MELBOURNE, March 27 (Reuters) - The introduction of the new energy recovery system KERS to Formula One this season has raised fears of a possible safety risk to drivers.
There are concerns that trackside medical staff may be hesitant to carry out emergency life-saving treatment to seriously injured drivers because some cars are charged with a high-voltage electric system.
The circuit remains live for around a second after the car has stopped and the matter came to light when a BMW mechanic suffered an electric shock when he touched a car during testing last year.
Marshals and medical teams at this weekend’s Australian Grand Prix have been advised to wear special gloves to protect against any electric shock but the thicker gloves may prevent them from carrying out instant treatment.
“Obviously if there is a large accident, we need pretty good medical attention and very fast,” Australian Red Bull driver Mark Webber told a news conference on Friday.
“It has been mentioned a while ago and we would like it addressed.
“But we’re pretty sure they have the right type of gloves to still do the procedure that they need quite quickly, or the important procedures they need to do at the scene of such an accident to make sure everything’s ok.”
The importance of instant medical treatment in Formula One was graphically illustrated at the 1995 Australian Grand Prix when Finland’s Mika Hakkinen was involved in an horrific high-speed crash.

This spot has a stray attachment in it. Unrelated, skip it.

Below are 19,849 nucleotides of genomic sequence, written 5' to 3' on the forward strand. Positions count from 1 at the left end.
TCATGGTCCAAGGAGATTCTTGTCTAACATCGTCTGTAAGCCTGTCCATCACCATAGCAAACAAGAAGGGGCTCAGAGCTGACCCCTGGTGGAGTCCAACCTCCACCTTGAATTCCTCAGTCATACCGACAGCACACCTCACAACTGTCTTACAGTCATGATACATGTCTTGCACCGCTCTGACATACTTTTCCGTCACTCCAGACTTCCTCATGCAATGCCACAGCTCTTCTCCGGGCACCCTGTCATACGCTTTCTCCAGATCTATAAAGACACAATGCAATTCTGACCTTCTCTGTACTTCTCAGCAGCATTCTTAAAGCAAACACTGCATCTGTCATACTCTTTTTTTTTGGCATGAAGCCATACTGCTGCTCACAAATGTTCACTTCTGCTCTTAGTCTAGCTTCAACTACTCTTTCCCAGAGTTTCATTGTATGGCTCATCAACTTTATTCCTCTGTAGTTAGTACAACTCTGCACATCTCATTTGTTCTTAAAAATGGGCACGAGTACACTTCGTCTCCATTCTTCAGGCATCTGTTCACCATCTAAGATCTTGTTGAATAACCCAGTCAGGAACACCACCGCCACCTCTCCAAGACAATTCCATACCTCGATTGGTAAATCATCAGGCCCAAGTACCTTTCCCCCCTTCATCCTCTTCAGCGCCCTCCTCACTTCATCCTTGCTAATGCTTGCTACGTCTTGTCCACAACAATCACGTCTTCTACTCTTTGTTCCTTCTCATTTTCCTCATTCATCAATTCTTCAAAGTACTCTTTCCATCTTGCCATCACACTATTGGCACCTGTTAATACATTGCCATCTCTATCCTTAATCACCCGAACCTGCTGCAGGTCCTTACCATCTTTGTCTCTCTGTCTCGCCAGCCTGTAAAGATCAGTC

Professor Sid Watkins, the then head of Formula One’s medical head, performed an emergency tracheotomy on Hakkinen that saved his life.
“We know the medical treatment Mika had on the day and that was of course what saved his life,” Webber said.
“The FIA (motor racing’s world governing body) and the medical team and all those people understand what we need in a very critical situation like that and they need to be aware and deliver for us.”
Webber said the matter had already been discussed by the Grand Prix Drivers Association but there was still some level of uncertainty about how it would work in a real-life crisis.
“As usual you do gain knowledge and experience on the front line so we’ll see how it goes,” Webber said.
“There’s not many cars with KERS anyway so hopefully they have some commonsense that they know the cars with KERS and the cars without KERS can be treated a bit differently in an emergency.”
(Editing by Alison Wildey)
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